Sue:

Hmm. That's such a good piece of advice, I think because it's relatively easy to reach out, to set up a meeting about sort of a formal topic that needs a discussion, but you're right missing that sort of chat in the kitchen while the kettle's boiling, you know, the sort of informal, just getting something off your chest that's been bothering you is, is...

Jenny:

Yeah...

Sue:

You know, it's easy to forget that that's a big part of the value of, of being in a workplace together that we're now missing out on. Um.

Jenny:

Yeah.

Sue:

Um , well I think we will draw to a close there, if that's all right, Jenny?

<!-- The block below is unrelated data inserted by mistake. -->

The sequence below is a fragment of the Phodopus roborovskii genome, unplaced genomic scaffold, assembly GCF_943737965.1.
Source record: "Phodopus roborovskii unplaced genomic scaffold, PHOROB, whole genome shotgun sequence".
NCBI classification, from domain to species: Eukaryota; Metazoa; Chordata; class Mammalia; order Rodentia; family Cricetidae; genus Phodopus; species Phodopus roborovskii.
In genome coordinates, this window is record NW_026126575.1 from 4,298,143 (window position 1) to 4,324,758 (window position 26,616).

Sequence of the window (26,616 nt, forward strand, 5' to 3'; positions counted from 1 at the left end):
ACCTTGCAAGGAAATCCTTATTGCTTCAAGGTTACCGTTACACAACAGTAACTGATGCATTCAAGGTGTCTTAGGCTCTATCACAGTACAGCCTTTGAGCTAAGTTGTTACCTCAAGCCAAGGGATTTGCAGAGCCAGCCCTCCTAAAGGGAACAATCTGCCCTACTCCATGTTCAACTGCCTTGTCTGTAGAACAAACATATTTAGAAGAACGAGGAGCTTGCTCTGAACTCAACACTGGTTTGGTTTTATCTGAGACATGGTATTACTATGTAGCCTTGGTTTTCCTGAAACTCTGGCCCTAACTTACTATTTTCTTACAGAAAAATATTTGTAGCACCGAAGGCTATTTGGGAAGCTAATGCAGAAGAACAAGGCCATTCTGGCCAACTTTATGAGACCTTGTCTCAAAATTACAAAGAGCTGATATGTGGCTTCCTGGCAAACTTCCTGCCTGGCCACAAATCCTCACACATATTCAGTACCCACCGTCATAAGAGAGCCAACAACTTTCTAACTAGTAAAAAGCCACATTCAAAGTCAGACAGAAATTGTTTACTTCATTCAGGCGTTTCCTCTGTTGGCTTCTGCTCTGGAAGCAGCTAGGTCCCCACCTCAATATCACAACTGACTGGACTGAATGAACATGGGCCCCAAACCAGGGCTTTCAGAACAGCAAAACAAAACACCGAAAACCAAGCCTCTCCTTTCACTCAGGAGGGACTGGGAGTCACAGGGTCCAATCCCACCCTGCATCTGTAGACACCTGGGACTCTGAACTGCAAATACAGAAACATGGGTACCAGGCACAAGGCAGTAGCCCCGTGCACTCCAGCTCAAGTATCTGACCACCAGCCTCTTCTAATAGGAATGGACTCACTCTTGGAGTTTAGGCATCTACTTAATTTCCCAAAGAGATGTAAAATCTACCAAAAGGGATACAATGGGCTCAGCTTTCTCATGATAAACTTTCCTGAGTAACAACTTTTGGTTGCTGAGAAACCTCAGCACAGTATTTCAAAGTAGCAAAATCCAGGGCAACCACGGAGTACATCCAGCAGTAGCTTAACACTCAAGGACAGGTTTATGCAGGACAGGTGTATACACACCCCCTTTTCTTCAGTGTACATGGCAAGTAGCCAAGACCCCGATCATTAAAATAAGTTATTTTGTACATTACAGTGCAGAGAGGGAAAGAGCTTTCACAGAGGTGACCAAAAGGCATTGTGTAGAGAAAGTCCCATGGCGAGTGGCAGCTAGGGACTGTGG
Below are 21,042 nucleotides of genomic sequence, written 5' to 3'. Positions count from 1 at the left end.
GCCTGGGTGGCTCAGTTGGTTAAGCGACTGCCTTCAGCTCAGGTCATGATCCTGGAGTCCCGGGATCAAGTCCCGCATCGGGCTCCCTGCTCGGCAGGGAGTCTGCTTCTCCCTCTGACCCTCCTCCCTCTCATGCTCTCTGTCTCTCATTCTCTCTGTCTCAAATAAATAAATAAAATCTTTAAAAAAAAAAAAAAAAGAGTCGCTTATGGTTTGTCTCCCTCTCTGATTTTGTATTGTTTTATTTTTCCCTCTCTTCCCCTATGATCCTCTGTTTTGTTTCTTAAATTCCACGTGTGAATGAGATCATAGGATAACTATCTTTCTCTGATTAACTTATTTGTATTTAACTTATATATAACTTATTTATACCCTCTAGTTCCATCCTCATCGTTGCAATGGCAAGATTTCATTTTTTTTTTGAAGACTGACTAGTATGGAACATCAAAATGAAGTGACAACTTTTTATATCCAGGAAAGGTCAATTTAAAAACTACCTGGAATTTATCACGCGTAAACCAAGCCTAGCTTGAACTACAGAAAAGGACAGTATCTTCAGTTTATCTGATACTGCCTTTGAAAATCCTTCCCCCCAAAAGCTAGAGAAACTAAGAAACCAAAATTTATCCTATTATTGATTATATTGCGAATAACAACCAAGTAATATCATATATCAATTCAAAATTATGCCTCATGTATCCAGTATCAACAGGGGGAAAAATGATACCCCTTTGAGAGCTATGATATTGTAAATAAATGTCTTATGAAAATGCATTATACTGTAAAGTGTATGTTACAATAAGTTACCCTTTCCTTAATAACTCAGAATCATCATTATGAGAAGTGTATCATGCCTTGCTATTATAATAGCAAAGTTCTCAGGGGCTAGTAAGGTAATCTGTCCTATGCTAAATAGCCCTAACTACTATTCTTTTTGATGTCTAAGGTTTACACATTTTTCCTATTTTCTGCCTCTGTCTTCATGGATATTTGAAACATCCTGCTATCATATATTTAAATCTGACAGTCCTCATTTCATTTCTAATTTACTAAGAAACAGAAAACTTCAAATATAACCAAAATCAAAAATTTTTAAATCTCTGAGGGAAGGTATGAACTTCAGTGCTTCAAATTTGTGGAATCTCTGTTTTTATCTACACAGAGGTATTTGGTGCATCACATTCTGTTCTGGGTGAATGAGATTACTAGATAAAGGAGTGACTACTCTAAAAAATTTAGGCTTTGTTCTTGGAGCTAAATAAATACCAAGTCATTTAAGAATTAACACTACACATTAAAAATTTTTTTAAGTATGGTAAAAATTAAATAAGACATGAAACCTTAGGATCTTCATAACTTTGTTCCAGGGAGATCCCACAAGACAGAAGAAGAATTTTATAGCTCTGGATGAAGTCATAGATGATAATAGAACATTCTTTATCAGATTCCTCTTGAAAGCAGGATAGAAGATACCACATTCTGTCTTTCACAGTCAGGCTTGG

Jenny:

Sure, thank you!

Sue:

Thank you so much for your time. Really interesting work to talk about , um, really important thinking about play , um, right now. And for anyone listening, you'll be able to find out more about Jenny's work by following the links that we'll put up on the podcast page at , um, ed.ac.uk/salvesen-research. Thank you very much, Jenny! Bye!

Jenny:

Thanks Sue! Bye!

Sue:

Bye! [ringtone] Okay we did it! I thought that went quite smoothly! [Podcast jingle]